One of the additional core components of Social Security involves what happens to benefits when a person reaches what the Social Security Administration has called “full retirement age.” This is a confusing concept, made more so because the agency also calls it “normal retirement age.”
Now, because benefits can increase every year until age 70, you might think 70 is the full or normal retirement age. No, it isn’t.
Or, because Medicare benefits begin at age 65, you might think this is the full retirement age. No, again, although 65 used to be the program’s full retirement age before changes to the law raised this age. It is now 66 for people born between 1943 and 1954, and will rise by two months a year for those born between 1955 and 1960, reaching 67 for people born in 1960 and later years.
Reaching full retirement age has some enormous potential impacts on Social Security benefits. Prior to reaching full retirement age, anyone receiving basic Social Security retirement benefits can have those benefits temporarily reduced should their outside wage earnings exceed an annual minimum; in 2014, that minimum is $15,480. The ceiling on exempt outside earnings is higher for those reaching full retirement age in the current year; for anyone turning 66 in 2014, the exempt amount of outside earnings is $41,400.
For people receiving Social Security benefits who are aged 62 to 65 and earn more than $15,480, the agency will withhold $1 in benefits for every $2 of outside earnings; for those turning 66 who earn more than $41,400, $1 in benefits will be withheld for every $3 in outside earnings. This can make a big difference to older employees who have already started claiming Social Security (and while waiting until 70 can produce big monthly payment gains, nearly no one waits this long; 62 is the most popular claiming age).
Beyond withholding benefits, the way the agency does this can play havoc with an employee’s financial planning. If benefits are withheld, the withholding is not proportional or pro-rated during the year but happens all at once. A person receives $0 benefits every month until the amount of withheld benefits has been satisfied. Monthly benefits are then restored.
When a person reaches full retirement age, there is no penalty for outside earnings. In addition, the agency will restore any benefits that were withheld earlier because of outside earnings prior to reaching full retirement age. There are other significant implications of reaching full retirement age, particularly how it can affect decisions to take spousal, divorce and survivor benefits.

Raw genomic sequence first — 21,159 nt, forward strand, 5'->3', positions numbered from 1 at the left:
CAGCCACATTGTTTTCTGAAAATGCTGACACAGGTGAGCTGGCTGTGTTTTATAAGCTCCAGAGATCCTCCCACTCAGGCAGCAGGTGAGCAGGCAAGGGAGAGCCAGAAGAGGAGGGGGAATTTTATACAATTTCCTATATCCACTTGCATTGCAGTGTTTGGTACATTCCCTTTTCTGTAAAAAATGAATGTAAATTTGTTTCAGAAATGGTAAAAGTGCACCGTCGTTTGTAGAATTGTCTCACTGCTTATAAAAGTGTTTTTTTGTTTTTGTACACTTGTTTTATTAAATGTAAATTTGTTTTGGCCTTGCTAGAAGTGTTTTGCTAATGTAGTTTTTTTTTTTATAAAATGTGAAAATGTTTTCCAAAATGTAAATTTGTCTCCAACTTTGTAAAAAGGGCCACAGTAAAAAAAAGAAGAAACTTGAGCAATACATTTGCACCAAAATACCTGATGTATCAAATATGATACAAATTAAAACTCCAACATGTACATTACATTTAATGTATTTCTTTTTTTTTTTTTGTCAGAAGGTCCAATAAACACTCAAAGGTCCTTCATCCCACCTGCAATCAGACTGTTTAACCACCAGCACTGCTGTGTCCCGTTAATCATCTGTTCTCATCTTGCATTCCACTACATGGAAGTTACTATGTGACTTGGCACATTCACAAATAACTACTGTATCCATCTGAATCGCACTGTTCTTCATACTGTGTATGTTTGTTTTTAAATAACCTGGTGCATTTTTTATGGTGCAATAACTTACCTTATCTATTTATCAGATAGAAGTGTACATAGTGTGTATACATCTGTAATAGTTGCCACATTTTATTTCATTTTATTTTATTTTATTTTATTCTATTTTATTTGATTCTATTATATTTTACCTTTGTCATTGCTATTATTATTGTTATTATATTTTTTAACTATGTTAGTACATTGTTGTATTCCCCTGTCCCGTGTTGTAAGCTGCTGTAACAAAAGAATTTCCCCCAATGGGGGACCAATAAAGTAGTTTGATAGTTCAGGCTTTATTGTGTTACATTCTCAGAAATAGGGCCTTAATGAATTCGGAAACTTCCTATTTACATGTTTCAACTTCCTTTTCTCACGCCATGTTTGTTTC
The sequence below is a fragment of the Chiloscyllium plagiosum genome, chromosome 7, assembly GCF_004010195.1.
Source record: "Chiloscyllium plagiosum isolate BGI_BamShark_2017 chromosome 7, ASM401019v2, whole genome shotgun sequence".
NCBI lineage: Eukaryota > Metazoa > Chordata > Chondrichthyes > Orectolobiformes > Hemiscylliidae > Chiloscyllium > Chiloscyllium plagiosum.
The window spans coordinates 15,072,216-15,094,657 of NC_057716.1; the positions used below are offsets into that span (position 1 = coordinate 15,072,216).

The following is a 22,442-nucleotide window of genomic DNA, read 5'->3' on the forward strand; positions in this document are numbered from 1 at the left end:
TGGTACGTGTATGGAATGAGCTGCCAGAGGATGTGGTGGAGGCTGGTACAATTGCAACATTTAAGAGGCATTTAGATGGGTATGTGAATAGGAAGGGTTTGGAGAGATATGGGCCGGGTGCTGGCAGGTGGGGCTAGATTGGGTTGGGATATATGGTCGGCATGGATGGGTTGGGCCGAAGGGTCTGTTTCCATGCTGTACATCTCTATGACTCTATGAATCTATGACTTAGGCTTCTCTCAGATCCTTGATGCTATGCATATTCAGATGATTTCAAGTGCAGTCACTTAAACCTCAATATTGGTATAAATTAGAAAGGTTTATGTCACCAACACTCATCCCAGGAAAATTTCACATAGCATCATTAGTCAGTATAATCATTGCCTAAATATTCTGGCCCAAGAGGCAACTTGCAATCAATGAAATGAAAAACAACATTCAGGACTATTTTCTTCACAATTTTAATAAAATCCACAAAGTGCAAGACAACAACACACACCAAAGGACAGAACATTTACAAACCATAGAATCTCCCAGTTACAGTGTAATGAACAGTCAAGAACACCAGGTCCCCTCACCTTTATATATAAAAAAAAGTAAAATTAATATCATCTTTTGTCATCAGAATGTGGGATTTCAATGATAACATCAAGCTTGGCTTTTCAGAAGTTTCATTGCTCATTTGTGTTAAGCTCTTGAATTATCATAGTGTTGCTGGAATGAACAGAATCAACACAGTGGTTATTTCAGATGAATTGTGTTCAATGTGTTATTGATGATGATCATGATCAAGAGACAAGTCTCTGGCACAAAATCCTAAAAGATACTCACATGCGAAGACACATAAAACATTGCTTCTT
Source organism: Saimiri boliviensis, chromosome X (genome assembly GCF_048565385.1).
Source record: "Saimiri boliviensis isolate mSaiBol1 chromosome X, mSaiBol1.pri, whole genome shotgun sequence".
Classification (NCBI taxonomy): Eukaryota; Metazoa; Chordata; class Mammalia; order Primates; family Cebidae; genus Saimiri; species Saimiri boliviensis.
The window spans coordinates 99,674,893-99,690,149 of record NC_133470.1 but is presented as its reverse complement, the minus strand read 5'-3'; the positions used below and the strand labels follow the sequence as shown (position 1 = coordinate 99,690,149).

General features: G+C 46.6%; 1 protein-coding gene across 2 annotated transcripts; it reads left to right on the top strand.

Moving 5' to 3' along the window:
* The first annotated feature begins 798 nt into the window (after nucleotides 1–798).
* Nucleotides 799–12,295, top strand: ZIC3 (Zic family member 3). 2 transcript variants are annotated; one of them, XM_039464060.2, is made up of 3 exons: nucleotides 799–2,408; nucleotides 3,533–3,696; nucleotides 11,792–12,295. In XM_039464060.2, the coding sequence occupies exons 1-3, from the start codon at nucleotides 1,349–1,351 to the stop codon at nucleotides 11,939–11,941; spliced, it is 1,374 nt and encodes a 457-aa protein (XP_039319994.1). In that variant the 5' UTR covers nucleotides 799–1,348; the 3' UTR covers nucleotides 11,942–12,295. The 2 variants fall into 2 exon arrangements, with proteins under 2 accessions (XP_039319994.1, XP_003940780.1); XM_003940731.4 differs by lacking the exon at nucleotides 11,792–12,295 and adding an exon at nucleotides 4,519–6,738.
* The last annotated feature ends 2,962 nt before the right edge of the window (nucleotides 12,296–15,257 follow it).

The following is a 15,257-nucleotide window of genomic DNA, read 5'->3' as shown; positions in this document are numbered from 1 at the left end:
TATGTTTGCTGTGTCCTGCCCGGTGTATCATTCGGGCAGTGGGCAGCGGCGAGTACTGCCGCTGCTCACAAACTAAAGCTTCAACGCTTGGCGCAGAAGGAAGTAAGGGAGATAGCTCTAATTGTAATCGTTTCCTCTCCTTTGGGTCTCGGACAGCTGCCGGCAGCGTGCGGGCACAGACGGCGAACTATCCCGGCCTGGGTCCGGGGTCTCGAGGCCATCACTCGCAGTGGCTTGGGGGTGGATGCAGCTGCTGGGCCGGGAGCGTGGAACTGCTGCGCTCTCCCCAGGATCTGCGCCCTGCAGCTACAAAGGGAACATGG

Lastly, older employees who continue working into their 60s and beyond can actually raise their Social Security benefits by continuing to work. A minimum of 40 quarters of work on which payroll taxes have been paid is needed to qualify to receive Social Security. But the agency bases an individual’s benefit entitlements on his or her 35 years of highest earnings.
An older employee who already has 35 years of covered earnings can boost his or her Social Security benefit if the amount earned in 2014 is large enough to become one of the top 35 earning years. The agency will automatically recalculate a higher lifetime benefit. Even people already claiming Social Security will see their benefit increase, and it will increase again for each and every year their future wage income is large enough to be one of their 35 top earnings years.
The agency adjusts annual wage earnings each year to reflect the impact of inflation. So, a year of wages earned in 1990 might be worth more than you’d think when compared to earnings in a more recent year. But when a person reaches the age of 60, the agency’s rules say that their wage earnings are no longer adjusted for inflation. So it’s very likely these later-year earnings by older employees will be included in their top 35 earnings years, and thus boost their Social Security benefits.
Few employees know about or understand these Social Security provisions. The same probably can be said about human resource managers. Yet the retirement prospects of older employees can be greatly affected—for better or worse—by their Social Security claiming decisions. As more and more retirement-age employees remain on the job, these decisions will grow in importance for employers as well.
Research Fellow and journalist Philip Moeller is the co-author of “How to Live to 100” and is now working on a book about Social Security, to be published by Simon & Schuster.
Author, book on Social Security, under contract with Simon & Schuster
Speaker, on retirement and successful aging
Journalist and Editor, American History of Business Journalism
Research Fellow, Sloan Center on Aging & Work, Boston College